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Workshop: Mathematics of Modern Machine Learning (M3L)

SimVAE: Narrowing the gap between Discriminative & Generative Representation Learning

Alice Bizeul · Carl Allen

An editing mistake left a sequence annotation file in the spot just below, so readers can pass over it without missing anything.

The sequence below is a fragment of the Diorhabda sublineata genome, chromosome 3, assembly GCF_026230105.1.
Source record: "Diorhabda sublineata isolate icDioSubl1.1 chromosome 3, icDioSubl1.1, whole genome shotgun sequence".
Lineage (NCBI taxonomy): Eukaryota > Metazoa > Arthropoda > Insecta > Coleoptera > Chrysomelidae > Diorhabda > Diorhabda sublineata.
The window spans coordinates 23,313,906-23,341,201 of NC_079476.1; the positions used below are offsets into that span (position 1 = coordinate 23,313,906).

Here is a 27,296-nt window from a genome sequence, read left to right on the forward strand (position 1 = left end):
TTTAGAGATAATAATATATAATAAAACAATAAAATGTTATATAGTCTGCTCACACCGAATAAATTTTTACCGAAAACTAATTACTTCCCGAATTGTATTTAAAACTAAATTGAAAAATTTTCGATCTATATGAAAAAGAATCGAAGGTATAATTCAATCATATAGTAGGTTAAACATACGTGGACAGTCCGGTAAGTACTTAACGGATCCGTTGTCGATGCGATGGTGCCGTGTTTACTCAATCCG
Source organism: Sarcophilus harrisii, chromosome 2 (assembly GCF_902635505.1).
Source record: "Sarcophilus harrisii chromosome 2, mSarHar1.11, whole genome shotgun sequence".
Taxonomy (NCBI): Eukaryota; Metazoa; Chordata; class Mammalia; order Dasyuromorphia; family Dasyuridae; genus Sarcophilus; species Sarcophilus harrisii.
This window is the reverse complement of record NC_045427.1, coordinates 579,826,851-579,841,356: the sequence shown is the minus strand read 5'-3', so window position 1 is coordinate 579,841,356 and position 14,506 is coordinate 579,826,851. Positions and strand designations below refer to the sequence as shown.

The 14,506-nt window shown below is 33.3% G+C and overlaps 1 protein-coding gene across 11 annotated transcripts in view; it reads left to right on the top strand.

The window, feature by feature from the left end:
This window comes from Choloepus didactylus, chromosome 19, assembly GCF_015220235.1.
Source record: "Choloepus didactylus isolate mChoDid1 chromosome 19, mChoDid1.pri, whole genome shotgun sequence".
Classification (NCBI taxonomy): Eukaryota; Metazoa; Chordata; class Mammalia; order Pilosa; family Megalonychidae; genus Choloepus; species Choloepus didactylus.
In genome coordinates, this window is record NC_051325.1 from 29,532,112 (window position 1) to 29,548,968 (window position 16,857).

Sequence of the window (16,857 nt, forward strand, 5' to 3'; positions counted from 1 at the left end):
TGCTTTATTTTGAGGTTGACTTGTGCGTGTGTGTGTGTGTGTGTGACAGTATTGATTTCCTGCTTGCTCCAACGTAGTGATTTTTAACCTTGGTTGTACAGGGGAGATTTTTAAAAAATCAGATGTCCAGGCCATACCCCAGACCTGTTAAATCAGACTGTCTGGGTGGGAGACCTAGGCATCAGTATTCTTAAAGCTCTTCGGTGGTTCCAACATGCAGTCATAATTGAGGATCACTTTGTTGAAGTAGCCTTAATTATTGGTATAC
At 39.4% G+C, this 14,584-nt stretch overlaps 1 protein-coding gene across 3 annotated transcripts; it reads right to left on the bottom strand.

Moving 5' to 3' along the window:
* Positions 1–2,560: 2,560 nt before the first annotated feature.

Self-supervised representation learning is a powerful paradigm that leverages the relationship between semantically similar data, such as augmentations, extracts of an image or sound clip, or multiple views/modalities. Recent methods, e.g. SimCLR, CLIP and DINO, have made significant strides, yielding representations that achieve state-of-the-art results on multiple downstream tasks. A number of self-supervised discriminative approaches have been proposed, e.g. instance discrimination, latent clustering and contrastive methods. Though often intuitive, a comprehensive theoretical understanding of their underlying mechanisms or what they learn eludes. Meanwhile, generative approaches, such as variational autoencoders (VAEs), fit a specific latent variable model and have principled appeal, but lag significantly in terms of performance. We present a theoretical analysis of self-supervised discriminative methods and a graphical model that reflects the assumptions they implicitly make and unifies these methods. We show that fitting this model under an ELBO objective improves representations over previous VAE methods on several common benchmarks, narrowing the gap to discriminative methods, and can also preserve information lost by discriminative approaches. This work brings new theoretical insight to modern machine learning practice.

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